Some collaborations feel inevitable. Matthew Cooper, the producer behind the multifaceted ambient project Eluvium, shares a label and a sensibility with post-rock juggernaut Explosions in the Sky—both craft towering edifices of sound that aren’t afraid to go for the emotional jugular. Inventions, a new project by Cooper and EITS guitarist Mark T. Smith, sounds much like you might expect, with a mix of Smith’s shimmering guitars and Cooper’s placid drones. But the familiarity works in the record’s favor—by laying aside the idea of making music outside of their comfort zones, they’re able to concentrate on craftsmanship, getting all the elements in the right place to evoke a specific set of feelings.
About those feelings: early in their career, Explosions in the Sky could have been just another band in the crowded field of post-Mogwai instrumental rock. On a quick spin in 2001, you wouldn’t necessarily have guessed that in a decade they would be roughly 1,000 times bigger than, say, Mono. But if you listened more closely, it was clear that EITS had zeroed in on a small handful of emotions and mastered the means to evoke them. Anticipation, yearning, hope, and catharsis: this is more or less the totality of the band’s mental universe. Even their loudest and most crushing climaxes are imbued with hope. Rather than dissolving your ego, the way the most intense noise-saturated shoegaze can, Explosions in the Sky bolster it and put it front and center. Their guitar tones somehow suggest that you’ll find your place in the world, and then the build and the crescendo to make it so. It’s music about triumph, and they have it down to a science, which has the interesting effect of turning the whole thing into something resembling a physical exercise, like working a muscle. It may not be a particularly deep or complicated experience, but it is a powerful one, and also quite relatable. And this slice of feeling, which EITS have down completely, turned out to be perfect for soundtracking dramatic film and television of a certain stripe, where their music isn’t used as contrast or shading, but as an intensifier.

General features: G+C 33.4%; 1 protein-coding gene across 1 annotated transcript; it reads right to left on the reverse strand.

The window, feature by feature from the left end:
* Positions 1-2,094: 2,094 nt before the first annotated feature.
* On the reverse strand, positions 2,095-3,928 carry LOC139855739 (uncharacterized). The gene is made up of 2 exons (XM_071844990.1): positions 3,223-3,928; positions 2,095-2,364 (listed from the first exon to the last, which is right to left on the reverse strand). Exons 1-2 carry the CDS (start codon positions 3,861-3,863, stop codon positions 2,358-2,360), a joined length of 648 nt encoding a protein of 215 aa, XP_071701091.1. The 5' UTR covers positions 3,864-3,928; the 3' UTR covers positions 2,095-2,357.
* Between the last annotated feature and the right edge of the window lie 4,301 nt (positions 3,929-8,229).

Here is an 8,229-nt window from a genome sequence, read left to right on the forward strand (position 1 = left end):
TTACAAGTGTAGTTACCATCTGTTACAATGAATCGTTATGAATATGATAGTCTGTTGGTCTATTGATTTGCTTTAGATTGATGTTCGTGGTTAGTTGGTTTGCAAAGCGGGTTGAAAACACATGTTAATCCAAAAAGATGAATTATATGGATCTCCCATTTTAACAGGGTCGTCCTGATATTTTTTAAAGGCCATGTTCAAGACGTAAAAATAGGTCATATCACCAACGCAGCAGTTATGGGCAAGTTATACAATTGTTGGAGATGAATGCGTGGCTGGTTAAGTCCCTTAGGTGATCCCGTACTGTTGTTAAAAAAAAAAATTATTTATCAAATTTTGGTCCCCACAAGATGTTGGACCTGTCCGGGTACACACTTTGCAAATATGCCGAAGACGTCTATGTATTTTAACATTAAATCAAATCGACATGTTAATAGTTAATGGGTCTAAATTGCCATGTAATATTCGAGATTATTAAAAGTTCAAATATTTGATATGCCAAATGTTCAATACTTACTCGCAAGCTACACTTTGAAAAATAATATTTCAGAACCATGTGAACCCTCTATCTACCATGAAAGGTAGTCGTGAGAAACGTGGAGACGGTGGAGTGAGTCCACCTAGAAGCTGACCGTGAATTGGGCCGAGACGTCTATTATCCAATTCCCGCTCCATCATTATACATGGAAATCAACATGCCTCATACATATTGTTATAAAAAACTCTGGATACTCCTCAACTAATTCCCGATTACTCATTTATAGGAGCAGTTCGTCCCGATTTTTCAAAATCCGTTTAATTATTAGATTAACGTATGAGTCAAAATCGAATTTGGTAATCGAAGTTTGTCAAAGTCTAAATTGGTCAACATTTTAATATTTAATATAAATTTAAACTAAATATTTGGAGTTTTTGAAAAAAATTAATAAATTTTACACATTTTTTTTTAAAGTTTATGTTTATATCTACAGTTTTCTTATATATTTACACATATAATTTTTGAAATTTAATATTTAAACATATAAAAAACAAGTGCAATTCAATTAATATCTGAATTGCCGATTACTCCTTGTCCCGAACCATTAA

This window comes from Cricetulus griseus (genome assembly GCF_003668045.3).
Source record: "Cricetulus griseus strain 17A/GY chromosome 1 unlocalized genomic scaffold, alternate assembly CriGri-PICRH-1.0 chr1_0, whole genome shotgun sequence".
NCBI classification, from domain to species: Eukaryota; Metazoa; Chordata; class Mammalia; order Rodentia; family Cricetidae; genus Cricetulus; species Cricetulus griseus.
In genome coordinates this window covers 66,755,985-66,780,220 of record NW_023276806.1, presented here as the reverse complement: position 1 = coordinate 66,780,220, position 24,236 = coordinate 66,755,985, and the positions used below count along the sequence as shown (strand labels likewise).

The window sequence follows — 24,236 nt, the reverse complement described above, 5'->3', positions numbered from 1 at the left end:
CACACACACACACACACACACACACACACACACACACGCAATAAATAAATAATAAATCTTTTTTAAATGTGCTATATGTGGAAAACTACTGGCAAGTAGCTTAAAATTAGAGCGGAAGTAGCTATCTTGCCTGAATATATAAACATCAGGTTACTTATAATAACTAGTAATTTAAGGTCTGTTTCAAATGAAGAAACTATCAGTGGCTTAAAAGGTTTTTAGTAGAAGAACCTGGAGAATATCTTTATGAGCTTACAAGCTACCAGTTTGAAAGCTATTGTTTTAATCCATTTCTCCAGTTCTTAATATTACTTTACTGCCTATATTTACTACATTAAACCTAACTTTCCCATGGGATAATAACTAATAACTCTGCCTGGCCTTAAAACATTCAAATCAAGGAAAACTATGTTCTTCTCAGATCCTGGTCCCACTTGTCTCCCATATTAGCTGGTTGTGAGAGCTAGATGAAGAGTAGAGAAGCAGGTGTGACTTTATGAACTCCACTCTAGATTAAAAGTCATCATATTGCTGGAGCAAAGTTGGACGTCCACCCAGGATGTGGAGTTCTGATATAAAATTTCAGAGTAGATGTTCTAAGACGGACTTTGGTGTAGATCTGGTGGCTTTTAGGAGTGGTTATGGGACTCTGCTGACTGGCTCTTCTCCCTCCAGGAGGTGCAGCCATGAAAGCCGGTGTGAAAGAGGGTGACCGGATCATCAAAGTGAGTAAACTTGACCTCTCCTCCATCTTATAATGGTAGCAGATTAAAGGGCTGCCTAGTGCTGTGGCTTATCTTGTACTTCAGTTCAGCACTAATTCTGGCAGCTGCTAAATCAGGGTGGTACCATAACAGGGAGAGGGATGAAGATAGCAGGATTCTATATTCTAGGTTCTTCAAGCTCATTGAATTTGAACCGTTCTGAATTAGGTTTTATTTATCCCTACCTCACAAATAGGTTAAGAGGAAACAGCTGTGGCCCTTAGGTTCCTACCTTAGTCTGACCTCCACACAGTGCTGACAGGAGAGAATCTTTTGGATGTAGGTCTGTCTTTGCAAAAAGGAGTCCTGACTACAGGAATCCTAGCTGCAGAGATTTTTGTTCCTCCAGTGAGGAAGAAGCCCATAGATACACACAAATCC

I’m focusing on Explosions in the Sky because Inventions ultimately seems closer to their aesthetic. Eluvium is harder to pin down, anyway, because Cooper has released everything from light piano instrumentals to thick drones that verge on noise; his music has never been just one thing. But here he’s working with Smith to make something that plays like low key EITS, capturing the flickering, starry-eyed parts before they grow. You can hear the thread in the light beats, chiming guitar, trails of feedback, and major chord synths drones running through the opening triptych of “Echo Tropism”, “Flood Poems”, and “Entity”.
There are also some new wrinkles. “Entity” has what sound like gurgling voices echoing in the distance, and the atmosphere is watery, amniotic, evoking early 90s ambient in the vein of the Orb. Relative to what surrounds it, it’s a detached and comparatively static track that keeps the focus on texture. “Peaceable Child” has a flittering strobe effect slicing the drone into tiny pieces, bringing to mind circa–2001 glitch, with dubby accents to match; it’s one of the few places where you hear the music and think, “computer,” but the change-up is welcome. Lack of variety aside, Eluvium and Smith couldn’t be a better match, and the record as a whole possesses an uncommon beauty.
Two tracks on Inventions outline both the power and the limitations of the project. “Sun Locations / Sun Coda” has a kind of queasy clatter going on in the middle of it, so it almost feels frightening but then never quite does, while the closing “Psychic Automation” shows how even when the music gets “heavy” with a massive beat in its final half it never shades to “dark.” The immaculate construction of both is undeniable and the tracks bring with them a rush of feelings, but there’s no escaping that at their core they still touch on that small handful of sensations that usually circle back around to yearning and wonder. But that’s not a bad thing. There are times when you know exactly where you want to go and this is the music to take you there.